Frequently Asked Questions

What do high school AA students need to know before starting their first term at FSU?

Regardless of how many credit hours you bring to FSU, being engaged in your first semester is critical to helping students find their people, explore their passions, and shape their academic success. Engage 100 is an exciting, immersive program designed for all new first-year students at FSU—including high school AA students! Talk with your academic advisor at orientation about which Engage 100 activity will be best for you. You can browse all approved Engage 100 experiences here.

High school AA students should let their advisor at new student orientation know that they earned the AA degree. This is important because students who have earned the AA degree have different degree requirements than students who have not earned this degree.

We recommend that high school AA students build a balanced course schedule in their first semester with a good mix of major, minor, and/or university requirements. Be sure to talk with your academic advisor about fulfilling your mapping milestones for your major and what courses they recommend you take each semester.

How can I be sure that the AA degree is posted to my transcript?

The FSU Office of Admissions requires a final official transcript showing that the AA degree has been earned. A final official transcript will show both that the AA degree was earned and the date the degree was earned. Once the transcript is sent to FSU, students can monitor their FSU unofficial transcript to ensure that the AA degree is posted by following the steps found here.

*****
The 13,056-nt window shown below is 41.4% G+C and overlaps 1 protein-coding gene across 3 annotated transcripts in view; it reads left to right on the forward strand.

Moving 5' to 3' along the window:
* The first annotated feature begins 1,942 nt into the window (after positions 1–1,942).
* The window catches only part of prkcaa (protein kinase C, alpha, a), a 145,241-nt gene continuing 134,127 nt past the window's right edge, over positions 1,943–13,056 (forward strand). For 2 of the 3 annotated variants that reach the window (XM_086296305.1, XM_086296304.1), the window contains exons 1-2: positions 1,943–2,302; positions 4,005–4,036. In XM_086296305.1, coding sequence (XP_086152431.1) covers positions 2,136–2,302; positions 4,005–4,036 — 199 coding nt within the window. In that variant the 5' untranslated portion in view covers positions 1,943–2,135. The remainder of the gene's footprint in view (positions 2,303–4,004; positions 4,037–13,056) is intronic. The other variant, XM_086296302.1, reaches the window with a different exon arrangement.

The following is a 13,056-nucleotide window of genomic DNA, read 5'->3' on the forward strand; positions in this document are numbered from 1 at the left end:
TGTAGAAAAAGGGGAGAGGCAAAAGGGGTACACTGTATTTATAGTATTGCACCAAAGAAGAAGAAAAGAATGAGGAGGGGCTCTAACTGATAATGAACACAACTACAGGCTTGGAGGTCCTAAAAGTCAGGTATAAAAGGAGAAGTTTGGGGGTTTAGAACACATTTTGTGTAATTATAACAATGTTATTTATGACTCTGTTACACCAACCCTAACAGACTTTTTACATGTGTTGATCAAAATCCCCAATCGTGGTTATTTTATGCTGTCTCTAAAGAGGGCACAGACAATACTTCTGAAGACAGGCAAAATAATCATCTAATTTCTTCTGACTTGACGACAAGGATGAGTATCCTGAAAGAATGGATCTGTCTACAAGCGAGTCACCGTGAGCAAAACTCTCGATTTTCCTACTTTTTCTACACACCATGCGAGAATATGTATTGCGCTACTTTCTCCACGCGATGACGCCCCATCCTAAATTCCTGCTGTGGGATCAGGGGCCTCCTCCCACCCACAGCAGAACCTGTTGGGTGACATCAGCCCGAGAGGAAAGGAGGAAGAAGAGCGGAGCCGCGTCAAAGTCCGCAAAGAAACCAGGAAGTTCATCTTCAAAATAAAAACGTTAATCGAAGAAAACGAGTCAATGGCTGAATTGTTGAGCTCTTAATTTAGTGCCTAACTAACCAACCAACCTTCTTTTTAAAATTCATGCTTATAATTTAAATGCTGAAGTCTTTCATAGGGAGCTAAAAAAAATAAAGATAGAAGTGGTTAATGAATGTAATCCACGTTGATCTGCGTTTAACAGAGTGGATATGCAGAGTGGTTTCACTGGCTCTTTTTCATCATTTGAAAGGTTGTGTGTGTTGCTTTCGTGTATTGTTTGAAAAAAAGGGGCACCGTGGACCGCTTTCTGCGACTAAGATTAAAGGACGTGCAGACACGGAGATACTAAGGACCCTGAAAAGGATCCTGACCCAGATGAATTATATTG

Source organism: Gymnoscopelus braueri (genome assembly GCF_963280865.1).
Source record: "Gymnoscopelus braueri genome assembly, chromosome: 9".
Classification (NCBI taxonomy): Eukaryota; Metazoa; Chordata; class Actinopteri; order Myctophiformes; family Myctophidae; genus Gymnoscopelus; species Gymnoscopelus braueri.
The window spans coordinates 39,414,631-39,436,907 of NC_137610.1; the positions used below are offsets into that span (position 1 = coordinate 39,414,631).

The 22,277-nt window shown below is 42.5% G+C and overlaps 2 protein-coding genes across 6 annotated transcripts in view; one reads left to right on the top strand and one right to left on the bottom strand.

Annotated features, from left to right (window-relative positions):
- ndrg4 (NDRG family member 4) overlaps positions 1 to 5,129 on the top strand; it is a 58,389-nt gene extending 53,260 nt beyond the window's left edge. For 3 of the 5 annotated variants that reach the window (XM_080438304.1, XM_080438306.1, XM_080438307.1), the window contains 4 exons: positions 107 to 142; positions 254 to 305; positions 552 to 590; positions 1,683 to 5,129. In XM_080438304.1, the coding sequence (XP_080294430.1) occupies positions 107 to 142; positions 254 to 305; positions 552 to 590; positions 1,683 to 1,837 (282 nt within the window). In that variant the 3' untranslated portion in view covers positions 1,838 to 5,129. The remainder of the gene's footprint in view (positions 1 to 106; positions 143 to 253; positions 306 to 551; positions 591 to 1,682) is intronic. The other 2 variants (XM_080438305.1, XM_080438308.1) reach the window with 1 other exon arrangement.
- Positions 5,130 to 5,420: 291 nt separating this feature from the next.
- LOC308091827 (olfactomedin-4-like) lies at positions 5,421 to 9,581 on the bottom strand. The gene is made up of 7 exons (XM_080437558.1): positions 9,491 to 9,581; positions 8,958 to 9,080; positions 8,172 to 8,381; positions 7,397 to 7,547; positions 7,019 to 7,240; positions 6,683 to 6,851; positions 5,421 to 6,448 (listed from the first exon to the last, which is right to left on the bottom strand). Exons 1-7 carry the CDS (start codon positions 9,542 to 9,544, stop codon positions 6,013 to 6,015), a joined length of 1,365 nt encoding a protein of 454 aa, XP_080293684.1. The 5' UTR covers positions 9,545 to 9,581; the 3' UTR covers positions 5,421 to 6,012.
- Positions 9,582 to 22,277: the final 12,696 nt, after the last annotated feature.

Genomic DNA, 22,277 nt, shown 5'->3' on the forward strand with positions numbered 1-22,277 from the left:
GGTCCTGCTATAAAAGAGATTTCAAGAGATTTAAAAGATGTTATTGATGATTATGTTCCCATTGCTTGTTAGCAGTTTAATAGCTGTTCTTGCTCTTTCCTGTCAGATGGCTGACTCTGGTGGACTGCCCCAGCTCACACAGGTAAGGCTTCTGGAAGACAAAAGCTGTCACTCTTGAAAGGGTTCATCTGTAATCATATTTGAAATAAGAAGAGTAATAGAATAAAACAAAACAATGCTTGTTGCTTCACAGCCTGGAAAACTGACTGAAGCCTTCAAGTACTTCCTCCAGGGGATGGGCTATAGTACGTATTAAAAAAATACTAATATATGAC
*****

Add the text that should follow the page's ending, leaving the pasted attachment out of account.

What do I do if my transcript does not show that I have earned an AA degree?

If the AA degree-granting institution’s transcript only states that “AA general education requirements are satisfied”—or includes a similar general education statement—but does not include the date that the AA degree was earned, please note that this transcript is not the final official transcript that FSU needs. Students will need to contact their AA degree-granting institution to request that their final official transcript showing that the AA degree has been earned be sent to FSU.

How can I maximize my time at FSU as a high school AA student?

There are countless ways to maximize your time at FSU! The Graduation Planning & Strategies Office’s (GPS) High School AA Mentorship Program enables first year students to connect with upperclassmen who have also earned an AA degree in high school. GPS also provides regular social opportunities for first year students to connect. Degree in Three is designed to help students who want to graduate in three years or less while More in Four is for students planning to advance to a master’s program at FSU after graduating with the bachelor’s degree in three years or less. Finally, GPS staff are always excited to connect with you to answer any questions and brainstorm how you can make the most of your time at FSU. Students can schedule an appointment through Campus Connect.

How does having the high school AA degree make my degree requirements unique?

If your AA degree is from an institution in the Florida College System or a state university in Florida, your general education requirements are satisfied by the AA degree. If your AA degree is from a private or out-of-state institution, you may have remaining general education requirements to fulfill. Even though high school AA students come to FSU with 60+ credit hours already earned, they are still mapped at map term 1. Reach out to your academic advisor to learn more about your specific degree requirements.

What academic policies should I be aware of as a high school AA student?

As high school AA students start FSU with 60+ earned credit hours, it’s important to be aware that FSU has a policy that students must declare any second majors or dual degrees that they wish to pursue before earning 90 credit hours. In addition, students with 60+ hours may only use the late drop option for one course between the eighth and twelfth weeks of a semester throughout their entire undergraduate career. You can learn more about these policies here.